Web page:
Maybe we need to start smuggling seditious rationalist literature into America, because look at the state of our fellow citizens’ minds:
More than half of all Americans believe they have been helped by a guardian angel in the course of their lives, according to a new poll by the Baylor University Institute for Studies of Religion. In a poll of 1700 respondents, 55% answered affirmatively to the statement, “I was protected from harm by a guardian angel.” The responses defied standard class and denominational assumptions about religious belief; the majority held up regardless of denomination, region or education — though the figure was a little lower (37%) among respondents earning more than $150,000 a year.
It’s a weird little article in the interpretation department, too. It keeps saying these numbers indicate something more than belief, and are experiential, whatever that means. It sounds like they are trying to imply that this is something more substantial than just a goofy delusion.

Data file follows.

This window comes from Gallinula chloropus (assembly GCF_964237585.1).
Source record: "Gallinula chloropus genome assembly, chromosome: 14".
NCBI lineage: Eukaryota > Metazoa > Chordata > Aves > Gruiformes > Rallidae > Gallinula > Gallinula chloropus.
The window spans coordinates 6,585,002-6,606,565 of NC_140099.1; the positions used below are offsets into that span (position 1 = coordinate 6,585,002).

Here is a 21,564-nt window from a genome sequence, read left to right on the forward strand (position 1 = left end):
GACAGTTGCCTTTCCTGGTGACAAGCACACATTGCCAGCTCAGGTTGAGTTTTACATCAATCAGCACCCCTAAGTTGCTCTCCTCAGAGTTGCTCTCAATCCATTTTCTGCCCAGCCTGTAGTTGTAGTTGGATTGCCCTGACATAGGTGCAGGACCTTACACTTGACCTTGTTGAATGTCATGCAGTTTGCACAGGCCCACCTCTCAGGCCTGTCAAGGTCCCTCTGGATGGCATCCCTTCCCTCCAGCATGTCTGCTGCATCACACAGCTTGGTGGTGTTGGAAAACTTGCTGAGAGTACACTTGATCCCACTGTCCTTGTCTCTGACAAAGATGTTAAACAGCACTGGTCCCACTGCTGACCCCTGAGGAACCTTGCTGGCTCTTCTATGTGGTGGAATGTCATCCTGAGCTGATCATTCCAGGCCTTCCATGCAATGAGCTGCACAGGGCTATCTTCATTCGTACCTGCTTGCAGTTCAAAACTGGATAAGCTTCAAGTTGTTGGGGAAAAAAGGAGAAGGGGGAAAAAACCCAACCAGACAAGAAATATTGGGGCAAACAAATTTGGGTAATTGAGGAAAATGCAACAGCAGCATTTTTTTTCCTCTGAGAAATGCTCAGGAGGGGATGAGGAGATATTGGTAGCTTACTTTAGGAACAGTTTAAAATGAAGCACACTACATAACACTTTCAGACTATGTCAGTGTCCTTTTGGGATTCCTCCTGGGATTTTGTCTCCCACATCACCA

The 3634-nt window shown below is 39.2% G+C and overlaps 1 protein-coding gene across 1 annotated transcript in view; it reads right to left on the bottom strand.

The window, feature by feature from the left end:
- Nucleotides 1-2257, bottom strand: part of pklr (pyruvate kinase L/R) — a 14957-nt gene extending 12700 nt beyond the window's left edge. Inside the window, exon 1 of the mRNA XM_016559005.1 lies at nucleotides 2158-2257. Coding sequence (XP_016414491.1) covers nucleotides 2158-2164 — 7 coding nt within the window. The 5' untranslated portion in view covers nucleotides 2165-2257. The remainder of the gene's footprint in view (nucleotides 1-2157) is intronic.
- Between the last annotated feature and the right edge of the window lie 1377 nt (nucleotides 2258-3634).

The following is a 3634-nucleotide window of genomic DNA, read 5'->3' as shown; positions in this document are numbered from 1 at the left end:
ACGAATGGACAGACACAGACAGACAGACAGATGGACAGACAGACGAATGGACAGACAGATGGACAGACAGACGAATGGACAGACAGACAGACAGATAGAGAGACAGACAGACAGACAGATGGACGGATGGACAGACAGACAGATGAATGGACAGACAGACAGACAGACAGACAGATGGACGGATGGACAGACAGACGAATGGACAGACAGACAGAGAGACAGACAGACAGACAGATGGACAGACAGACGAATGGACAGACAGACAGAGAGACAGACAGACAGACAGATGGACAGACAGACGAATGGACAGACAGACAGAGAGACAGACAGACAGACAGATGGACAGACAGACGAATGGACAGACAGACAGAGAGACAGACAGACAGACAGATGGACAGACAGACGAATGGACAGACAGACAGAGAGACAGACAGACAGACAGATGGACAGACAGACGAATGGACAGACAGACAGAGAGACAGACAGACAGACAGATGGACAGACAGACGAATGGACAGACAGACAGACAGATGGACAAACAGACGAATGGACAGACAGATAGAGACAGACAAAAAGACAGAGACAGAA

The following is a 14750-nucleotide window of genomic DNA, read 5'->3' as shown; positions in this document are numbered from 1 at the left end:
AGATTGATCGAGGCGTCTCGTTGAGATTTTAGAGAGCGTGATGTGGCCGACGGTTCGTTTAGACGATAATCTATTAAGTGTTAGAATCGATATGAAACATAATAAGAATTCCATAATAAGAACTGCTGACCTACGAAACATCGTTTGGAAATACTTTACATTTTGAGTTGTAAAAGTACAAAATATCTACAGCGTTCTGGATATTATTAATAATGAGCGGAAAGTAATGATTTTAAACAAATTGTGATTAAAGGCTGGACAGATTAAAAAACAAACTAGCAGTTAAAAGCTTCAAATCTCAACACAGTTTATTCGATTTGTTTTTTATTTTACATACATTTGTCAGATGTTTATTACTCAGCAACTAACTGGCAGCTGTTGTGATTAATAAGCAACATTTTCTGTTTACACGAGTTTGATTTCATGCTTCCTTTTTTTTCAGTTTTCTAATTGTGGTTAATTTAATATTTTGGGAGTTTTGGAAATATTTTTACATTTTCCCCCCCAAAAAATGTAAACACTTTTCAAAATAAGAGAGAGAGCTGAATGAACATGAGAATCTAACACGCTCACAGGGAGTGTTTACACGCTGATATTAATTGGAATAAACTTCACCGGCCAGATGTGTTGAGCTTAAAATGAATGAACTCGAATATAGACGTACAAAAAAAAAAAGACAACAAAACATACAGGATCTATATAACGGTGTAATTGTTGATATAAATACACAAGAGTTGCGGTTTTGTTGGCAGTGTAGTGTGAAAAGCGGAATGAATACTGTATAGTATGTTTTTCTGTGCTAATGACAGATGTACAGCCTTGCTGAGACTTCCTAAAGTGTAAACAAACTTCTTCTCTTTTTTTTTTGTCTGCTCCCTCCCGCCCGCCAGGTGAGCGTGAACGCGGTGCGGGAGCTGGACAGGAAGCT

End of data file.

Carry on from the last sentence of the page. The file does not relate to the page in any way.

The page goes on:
If you ask whether people believe in guardian angels, a lot of people will say, ‘sure.’ But this is different. It’s experiential. It means that lots of Americans are having these lived supernatural experiences.
No it doesn’t.
It means that a lot of Americans are experiencing ordinary, natural chance events and are after the fact, and with no evidence whatsoever, crediting fortunate outcomes to invisible, intangible men with wings in diaphanous robes. It means the culture is so saturated with magical thinking that millions of people are seeing the mundane as the supernatural, in a nicely self-reinforcing lunacy that makes reality a supporting prop for their hallucinations.